Many SA businesses unaware of changes in revenue recognition

2012-01-24 00:00

A GLOBAL survey of 2 800 businesses conducted by Grant Thornton has revealed that only 40% of South African businesses are aware of coming ­global changes in accounting standards relating to the way they recognise and report revenue.

The International Accounting Standards Board (IASB) and ­Financial Accounting Standards Board (FASB) have recently ­developed a joint proposal for a converged ­revenue-recognition standard.

However, less than one third (32%) of SA businesses believe existing ­accounting standards on revenue recognition need to be improved or replaced, despite a decade of documented problems with corporate ­revenue recognition.

“The majority of local businesses are not educated about these very important changes. Those that are, do not believe they are necessary. And yet, these changes will most likely have a significant impact on them,” said David Reuben of Grant Thornton.

More than half (53%) thought that the latest joint proposals would lead to increased costs, and 64% said it would lead to more complexity.

“It is concerning that South African businesses share this view with some of the world’s biggest economies,” said Reuben.

“There is a very real need for businesses to be aware of the pending changes”.

He referred to the United States and United Kingdom where, respectively, only 30% and 33% believe im­provement is needed, while 72% of business in the U.S. and 44% in the UK said it will lead to increased complexity.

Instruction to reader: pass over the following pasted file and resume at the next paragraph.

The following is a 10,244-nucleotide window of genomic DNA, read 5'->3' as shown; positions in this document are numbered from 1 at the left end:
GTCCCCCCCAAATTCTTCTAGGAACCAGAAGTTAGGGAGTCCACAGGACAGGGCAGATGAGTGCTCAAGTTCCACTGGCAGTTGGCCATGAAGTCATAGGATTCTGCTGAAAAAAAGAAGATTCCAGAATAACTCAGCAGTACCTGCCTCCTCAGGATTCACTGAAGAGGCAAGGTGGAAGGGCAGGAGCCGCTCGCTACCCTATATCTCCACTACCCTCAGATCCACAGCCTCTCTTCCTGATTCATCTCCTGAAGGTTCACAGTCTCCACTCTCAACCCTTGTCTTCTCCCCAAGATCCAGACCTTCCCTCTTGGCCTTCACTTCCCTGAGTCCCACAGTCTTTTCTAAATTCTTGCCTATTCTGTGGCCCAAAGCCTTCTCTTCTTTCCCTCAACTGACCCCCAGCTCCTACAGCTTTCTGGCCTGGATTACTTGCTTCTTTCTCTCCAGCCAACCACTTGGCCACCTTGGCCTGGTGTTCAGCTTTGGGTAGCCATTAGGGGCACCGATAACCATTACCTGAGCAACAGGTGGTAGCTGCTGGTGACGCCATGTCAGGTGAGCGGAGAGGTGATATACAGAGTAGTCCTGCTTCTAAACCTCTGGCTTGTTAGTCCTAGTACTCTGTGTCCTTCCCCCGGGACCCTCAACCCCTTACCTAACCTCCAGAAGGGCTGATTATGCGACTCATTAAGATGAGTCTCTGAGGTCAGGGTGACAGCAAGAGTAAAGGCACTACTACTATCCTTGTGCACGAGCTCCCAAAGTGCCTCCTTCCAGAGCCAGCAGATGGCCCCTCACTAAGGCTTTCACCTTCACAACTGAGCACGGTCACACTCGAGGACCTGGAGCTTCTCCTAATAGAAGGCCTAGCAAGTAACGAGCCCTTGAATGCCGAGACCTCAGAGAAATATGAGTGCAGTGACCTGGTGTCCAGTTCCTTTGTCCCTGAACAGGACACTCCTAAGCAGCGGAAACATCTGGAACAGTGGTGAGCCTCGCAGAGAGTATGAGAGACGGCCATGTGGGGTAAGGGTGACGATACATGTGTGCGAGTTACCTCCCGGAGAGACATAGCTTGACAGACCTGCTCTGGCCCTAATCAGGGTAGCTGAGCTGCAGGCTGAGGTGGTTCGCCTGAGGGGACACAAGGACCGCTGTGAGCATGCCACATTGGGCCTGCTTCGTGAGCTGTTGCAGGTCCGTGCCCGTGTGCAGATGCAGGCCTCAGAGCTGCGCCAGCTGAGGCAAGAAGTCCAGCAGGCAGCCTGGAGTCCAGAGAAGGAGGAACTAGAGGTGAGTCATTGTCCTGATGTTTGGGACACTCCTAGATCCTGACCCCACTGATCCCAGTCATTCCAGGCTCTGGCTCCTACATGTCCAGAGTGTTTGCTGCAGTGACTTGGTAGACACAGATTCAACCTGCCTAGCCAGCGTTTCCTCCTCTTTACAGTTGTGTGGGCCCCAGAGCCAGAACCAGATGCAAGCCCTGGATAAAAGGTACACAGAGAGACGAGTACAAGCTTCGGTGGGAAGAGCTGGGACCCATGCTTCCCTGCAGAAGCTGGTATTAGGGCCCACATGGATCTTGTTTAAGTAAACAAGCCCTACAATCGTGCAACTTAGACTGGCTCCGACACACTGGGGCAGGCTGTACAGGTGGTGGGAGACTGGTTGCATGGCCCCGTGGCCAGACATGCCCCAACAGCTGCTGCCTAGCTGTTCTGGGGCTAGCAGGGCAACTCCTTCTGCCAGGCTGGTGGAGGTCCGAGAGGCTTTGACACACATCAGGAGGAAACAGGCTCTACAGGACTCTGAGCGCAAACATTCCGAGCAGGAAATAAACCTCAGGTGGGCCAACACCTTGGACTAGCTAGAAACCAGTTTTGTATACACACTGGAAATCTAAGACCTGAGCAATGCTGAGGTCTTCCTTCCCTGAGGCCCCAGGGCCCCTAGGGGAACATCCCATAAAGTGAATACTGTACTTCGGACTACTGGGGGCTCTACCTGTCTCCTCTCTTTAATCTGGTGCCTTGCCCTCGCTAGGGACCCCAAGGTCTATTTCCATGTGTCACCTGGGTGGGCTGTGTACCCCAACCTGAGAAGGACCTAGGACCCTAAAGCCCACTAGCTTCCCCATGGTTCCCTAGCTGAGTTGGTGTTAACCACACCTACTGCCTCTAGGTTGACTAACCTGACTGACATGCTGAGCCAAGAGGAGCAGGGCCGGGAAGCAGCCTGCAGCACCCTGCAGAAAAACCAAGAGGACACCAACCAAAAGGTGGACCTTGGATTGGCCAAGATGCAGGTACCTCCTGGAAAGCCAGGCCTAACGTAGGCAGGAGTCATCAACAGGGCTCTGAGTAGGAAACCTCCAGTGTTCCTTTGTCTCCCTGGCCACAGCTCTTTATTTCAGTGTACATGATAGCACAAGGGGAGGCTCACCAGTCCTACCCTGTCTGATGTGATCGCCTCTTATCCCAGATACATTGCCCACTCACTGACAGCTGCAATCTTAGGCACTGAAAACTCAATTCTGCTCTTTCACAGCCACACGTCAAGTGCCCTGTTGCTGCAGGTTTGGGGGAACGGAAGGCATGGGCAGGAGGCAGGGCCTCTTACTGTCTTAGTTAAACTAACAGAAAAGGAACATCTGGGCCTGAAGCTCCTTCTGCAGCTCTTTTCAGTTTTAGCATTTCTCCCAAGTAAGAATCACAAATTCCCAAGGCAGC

It should be kept in mind that in the U.S., revenue-recognition issues ­resulted in 10% of reported restatements in 2010 and the UK’s accounting regulator has challenged several companies’ revenue-recognition ­policies and disclosures.

Ed Nusbaum, CEO of Grant Thornton International, said: “Although some argue that the current standards aren’t broken, we do think there are serious problems. Revenue is a key performance measure for every business and a single, global accounting standard in this area is critical. There is understandable concern about increased cost and complexity, but we believe that the IASB and FASB are moving in the right direction, and we’re pleased they’re moving together.”

The IASB and FASB have amended their proposals to simplify application and reduce unnecessary disruption to established accounting practices. For example, the latest exposure draft is expected to result in most construction and services-sector businesses continuing to recognise revenue as they perform under a contract, much more in line with current practice. The boards have added practical expedients to simplify application in some areas, including contracts with embedded financing and onerous obligations.

Encouragingly, support for change was greatest in India (59% believe improvement is needed), the Association for South East Asian Nations (ASEAN) countries (56% believe that improvement is needed) and Latin America (48% believe that improvement is needed).

The IASB and FASB’s latest joint proposal was published in November 2011, following a previous Exposure Draft in June 2010 and a Preliminary Views document in 2008. The ­comment deadline is March 13 this year. Grant Thornton will submit a global comment letter on or before that date.

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